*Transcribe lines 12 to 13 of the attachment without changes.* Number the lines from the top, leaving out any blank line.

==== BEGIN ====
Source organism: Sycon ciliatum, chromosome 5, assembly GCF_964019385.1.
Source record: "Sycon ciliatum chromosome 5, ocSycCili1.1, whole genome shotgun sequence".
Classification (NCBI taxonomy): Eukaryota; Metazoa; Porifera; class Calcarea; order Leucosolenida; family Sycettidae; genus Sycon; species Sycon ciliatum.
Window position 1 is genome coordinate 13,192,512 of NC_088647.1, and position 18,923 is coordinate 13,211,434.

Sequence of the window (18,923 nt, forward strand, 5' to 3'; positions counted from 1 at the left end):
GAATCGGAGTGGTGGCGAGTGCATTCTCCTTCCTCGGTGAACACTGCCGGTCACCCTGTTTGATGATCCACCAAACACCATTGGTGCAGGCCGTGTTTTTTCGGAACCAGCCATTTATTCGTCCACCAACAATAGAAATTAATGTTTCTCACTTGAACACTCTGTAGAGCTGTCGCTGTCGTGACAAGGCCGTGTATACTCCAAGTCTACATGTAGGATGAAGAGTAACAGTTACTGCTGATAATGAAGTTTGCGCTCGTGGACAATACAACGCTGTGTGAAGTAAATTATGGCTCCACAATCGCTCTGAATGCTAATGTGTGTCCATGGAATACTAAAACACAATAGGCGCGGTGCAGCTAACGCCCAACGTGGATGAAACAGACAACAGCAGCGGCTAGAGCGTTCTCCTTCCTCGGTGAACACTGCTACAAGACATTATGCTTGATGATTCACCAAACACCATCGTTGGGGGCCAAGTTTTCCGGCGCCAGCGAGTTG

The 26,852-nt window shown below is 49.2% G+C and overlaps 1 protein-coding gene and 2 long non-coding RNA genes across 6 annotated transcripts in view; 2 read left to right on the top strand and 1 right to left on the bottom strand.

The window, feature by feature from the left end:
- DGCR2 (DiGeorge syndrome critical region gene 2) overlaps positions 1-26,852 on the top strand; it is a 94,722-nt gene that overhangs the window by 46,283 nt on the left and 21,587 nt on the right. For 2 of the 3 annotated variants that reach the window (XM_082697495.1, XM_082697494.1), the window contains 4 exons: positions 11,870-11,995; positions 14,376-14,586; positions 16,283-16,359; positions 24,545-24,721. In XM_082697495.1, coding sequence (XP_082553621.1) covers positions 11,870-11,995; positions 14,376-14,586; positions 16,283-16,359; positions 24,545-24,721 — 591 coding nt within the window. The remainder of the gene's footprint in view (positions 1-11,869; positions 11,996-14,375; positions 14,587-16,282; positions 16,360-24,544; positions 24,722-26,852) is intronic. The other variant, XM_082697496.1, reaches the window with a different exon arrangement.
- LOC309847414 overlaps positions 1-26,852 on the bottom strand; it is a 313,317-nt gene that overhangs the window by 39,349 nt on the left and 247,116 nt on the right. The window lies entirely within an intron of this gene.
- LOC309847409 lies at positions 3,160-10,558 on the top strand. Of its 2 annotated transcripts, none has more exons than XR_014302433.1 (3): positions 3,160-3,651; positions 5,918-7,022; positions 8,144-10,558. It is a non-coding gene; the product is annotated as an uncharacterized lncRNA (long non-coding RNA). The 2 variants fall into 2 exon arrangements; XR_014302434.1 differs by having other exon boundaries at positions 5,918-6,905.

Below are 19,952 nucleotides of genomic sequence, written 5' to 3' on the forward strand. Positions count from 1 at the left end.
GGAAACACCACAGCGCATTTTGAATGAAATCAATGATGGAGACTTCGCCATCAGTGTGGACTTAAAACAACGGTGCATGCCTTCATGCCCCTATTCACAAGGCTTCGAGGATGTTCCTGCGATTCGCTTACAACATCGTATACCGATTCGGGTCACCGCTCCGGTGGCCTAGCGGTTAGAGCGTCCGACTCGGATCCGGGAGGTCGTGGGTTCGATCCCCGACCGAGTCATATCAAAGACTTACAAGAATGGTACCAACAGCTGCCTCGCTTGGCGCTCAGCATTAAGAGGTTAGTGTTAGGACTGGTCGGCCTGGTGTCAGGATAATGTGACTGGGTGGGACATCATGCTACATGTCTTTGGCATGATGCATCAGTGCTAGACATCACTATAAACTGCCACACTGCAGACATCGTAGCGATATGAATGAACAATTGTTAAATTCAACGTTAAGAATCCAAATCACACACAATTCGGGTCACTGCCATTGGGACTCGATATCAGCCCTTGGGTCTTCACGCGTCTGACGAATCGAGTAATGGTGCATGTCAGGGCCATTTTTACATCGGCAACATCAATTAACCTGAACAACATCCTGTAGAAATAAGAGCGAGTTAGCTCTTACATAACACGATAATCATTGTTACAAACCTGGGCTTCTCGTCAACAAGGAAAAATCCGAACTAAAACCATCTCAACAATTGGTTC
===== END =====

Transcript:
Below are 19,952 nucleotides of genomic sequence, written 5' to 3' on the forward strand. Positions count from 1 at the left end.
GGAAACACCACAGCGCATTTTGAATGAAATCAATGATGGAGACTTCGCCATCAGTGTGGACTTAAAACAACGGTGCATGCCTTCATGCCCCTATTCACAAGGCTTCGAGGATGTTCCTGCGATTCGCTTACAACATCGTATACCGATTCGGGTCACCGCTCCGGTGGCCTAGCGGTTAGAGCGTCCGACTCGGATCCGGGAGGTCGTGGGTTCGATCCCCGACCGAGTCATATCAAAGACTTACAAGAATGGTACCAACAGCTGCCTCGCTTGGCGCTCAGCATTAAGAGGTTAGTGTTAGGACTGGTCGGCCTGGTGTCAGGATAATGTGACTGGGTGGGACATCATGCTACATGTCTTTGGCATGATGCATCAGTGCTAGACATCACTATAAACTGCCACACTGCAGACATCGTAGCGATATGAATGAACAATTGTTAAATTCAACGTTAAGAATCCAAATCACACACAATTCGGGTCACTGCCATTGGGACTCGATATCAGCCCTTGGGTCTTCACGCGTCTGACGAATCGAGTAATGGTGCATGTCAGGGCCATTTTTACATCGGCAACATCAATTAACCTGAACAACATCCTGTAGAAATAAGAGCGAGTTAGCTCTTACATAACACGATAATCATTGTTACAAACCTGGGCTTCTCGTCAACAAGGAAAAATCCGAACTAAAACCATCTCAACAATTGGTTC